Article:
Model Engine Max Power Max Torque Transmission Weight 0-100km/h Economy Price On sale Mazda CX-5 Touring AWD 2488cc 4cyl, dohc, 16v 140kW @ 6000rpm 251Nm @ 4000rpm 6-speed automatic 1633kg 8.5sec (estimated) 7.5L/100km $38,990 Now
IT DOESNíT take long to discover Mazdaís second-gen CX-5 is a quantum leap forward where it needed it most.
44 The realisation arrives on the freeway where, after settling on a steady 100km/h, I pause and listen forÖ nothing. Gone is the tyre roar that plagued the original CX-5. Gone is the rustle of wind noise; the constant chatter of background vibration. Now thereís just an eerie stillness; a sense of refinement and polish that pairs perfectly with the elegantly redesigned interior.
We sampled this new-gen CX-5 in California last month, but while that drive provided a tantalising taste, an odd mix of US suspension and steering tunes, and all-weather tyres, meant this is our first chance to deliver a verdict on the local model rangeís specification and dynamics.
Itís worth explaining the CX-5ís generational step change is quite minor. It still rides on the same basic platform, the 2700mm wheelbase is unchanged (though overall length is up 10mm and height is down 35mm), and even the engines, gearboxes, suspension, and front- and allwheel- drive systems are carried over with only minor revisions.
This doesnít mean Mazdaís engineers have been lazy. That marked improvement in cabin refinement has been achieved through a fanatical pursuit of noise/vibration/harshness pathways. And while the exterior isnít shockingly different, the opposite applies to the cabin. All variants in the five-tier line-up (which now includes a new midspec Touring grade in a hierarchy that reads Maxx, Maxx Sport, Touring, GT and Akera) score a leather steering wheel, a higher centre console for improved ergonomics and a classier dash design with strong horizontal lines and touches of chrome.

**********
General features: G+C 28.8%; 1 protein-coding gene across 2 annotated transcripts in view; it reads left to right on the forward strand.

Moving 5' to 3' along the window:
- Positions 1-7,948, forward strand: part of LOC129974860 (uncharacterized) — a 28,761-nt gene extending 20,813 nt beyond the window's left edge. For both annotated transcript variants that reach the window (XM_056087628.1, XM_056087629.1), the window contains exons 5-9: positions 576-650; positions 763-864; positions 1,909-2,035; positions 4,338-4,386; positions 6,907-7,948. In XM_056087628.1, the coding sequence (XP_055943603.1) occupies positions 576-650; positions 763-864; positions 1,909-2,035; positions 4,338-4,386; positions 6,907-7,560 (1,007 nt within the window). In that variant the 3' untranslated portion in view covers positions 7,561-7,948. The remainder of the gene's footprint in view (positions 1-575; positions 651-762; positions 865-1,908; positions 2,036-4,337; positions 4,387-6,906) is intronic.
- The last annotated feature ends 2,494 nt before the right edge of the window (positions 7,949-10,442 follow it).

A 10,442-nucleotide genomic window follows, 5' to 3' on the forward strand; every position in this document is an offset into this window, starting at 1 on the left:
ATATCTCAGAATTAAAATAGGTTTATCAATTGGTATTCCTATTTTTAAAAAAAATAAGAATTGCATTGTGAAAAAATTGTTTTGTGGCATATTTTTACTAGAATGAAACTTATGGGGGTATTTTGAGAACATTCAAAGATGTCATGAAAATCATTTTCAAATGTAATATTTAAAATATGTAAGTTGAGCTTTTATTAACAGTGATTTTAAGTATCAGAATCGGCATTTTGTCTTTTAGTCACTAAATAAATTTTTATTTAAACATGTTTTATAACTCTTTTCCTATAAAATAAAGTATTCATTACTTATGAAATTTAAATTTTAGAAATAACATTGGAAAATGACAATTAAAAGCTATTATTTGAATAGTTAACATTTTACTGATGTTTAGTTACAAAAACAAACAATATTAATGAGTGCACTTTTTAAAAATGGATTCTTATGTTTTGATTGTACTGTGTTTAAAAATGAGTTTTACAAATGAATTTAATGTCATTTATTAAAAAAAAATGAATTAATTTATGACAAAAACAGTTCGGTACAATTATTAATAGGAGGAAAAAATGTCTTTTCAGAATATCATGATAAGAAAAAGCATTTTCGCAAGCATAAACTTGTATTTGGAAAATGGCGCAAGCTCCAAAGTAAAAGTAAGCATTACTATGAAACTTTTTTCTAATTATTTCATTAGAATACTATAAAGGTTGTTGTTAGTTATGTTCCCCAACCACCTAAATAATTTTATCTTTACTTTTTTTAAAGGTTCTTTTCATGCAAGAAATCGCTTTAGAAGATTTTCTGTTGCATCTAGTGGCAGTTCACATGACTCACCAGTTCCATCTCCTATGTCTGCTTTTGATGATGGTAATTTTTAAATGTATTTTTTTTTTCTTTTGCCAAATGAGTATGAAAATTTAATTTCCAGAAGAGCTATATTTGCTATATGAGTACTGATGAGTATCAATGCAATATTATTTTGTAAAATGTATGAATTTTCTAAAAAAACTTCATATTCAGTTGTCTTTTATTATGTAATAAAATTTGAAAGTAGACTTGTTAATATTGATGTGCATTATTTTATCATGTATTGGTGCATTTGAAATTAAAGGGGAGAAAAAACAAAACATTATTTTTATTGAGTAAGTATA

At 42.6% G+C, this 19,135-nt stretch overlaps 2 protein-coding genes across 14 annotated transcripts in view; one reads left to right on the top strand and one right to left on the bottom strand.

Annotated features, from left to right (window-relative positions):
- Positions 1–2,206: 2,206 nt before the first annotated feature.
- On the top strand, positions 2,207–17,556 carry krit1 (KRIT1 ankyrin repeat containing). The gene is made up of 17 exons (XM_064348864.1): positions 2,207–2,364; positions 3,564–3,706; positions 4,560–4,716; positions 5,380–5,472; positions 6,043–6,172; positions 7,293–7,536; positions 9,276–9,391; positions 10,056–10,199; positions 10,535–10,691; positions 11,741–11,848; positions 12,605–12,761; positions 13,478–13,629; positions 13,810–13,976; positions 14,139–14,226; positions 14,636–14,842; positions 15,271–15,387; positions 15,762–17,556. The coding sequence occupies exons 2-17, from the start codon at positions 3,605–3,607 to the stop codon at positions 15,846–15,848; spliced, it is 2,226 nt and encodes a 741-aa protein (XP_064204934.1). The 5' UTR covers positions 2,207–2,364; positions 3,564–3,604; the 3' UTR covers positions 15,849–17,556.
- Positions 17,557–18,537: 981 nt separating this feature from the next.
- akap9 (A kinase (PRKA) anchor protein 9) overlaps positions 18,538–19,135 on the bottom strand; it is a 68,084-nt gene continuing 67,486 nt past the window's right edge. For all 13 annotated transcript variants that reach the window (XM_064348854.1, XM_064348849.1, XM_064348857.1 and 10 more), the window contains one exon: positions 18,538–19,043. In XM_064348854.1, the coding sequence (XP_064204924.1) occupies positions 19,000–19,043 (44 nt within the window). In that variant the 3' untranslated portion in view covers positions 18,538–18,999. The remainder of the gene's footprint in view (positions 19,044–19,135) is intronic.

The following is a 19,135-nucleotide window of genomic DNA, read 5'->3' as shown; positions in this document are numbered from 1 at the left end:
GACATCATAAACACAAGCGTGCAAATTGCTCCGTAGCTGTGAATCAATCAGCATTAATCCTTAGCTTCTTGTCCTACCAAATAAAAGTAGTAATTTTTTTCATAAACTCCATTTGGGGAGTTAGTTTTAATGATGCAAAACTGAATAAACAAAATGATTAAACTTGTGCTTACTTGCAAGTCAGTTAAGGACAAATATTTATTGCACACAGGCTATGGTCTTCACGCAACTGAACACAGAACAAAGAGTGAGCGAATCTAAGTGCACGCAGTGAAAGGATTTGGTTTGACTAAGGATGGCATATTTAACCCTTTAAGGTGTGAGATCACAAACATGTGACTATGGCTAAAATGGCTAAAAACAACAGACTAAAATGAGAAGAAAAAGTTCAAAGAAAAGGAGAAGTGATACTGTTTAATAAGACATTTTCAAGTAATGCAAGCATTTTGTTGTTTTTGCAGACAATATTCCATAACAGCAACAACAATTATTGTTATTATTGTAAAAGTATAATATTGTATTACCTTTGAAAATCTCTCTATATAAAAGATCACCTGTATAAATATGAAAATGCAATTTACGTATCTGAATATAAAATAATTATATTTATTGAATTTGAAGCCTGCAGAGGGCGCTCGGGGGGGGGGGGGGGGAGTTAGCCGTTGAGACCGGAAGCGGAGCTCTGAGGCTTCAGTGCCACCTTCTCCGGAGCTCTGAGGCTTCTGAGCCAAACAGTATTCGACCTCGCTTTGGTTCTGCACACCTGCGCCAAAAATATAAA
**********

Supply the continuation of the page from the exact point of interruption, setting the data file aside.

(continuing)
Importantly, rear seat comfort is much improved with a 10mm-lower hip point, a reclining backrest and greater visibility.
Rear air vents also appear, except for in the entry-level Maxx, which is a disappointing exclusion.
Prices have risen slightly in all variants bar the top-spec Akera, with the volume selling Maxx Sport copping the biggest hike at $900, though standard equipment levels are up (see sidebar).
Drivetrain wise, the most popular choice will be the 2.5-litre petrol paired with AWD.
Itís a muscular performer with a torquey mid-range backed up by smooth and intuitive shifts from the six-speed auto.
Less convincing is the frontdrive- only 2.0-litre four available in the Maxx and Maxx Sport. Itís noticeably louder than the larger petrol and with 114kW/200Nm on tap, is in desperate need of more mid-range grunt.
The big surprise, though, is the 2.2-litre diesel. Now smoother and marginally quieter, the rorty 129kW/420Nm oiler is eager and delivers a lusty turbo-heavy surge that lasts most of the way to the 5000rpm redline.
A stronger focus on comfort and a 40kg increase in weight (depending on trim) has dulled the old CX-5ís sporty edge slightly, though thereís still excellent roadholding and body control, and the steering is fluid, even if it does feel overly light. The ride soaks up bumps with well-judged compliance too, though there is a sharper edge to higher grades that roll on 19-inch wheels (lower spec versions wear 17s).
So the new CX-5 builds on the originalís striking styling and sound dynamics while addressing key weaknesses. Is it as good as our current benchmark, the VW Tiguan? It feels close. Weíll find out for sure in next monthís midsize SUV megatest. Stay tuned.
No rear air vents in Maxx; hardworking 2.0 petrol; price rises Vast improvement in NVH; classier, comfier cabin; equipment levels
Every CX-5 now scores that works up to 80km/h (previously 30km/h) in forward and reverse, blind-spot monitoring, rear cross-traffic altert, rear parking sensors and a reversing camera.
Inside thereís a new dashmounted 7.0-inch colour display with Bluetooth and digital radio, plus keyless start. Rear passengers in all variants bar the entrylevel Maxx gain a central armrest fitted with twin USB charging ports. an improved AEB system
Second-gen German medium SUV progresses in space, performance, handling, refinement and safety tech, but it all comes at a price; the ride isnít great, unless you spend more on adaptive dampers.
A surprisingly effective update of the underrated Kuga, the European Escape adds interior and functionality improvements to a refined, sweet handling, great value mid-sizer. No standard AEB is off the pace, though. 45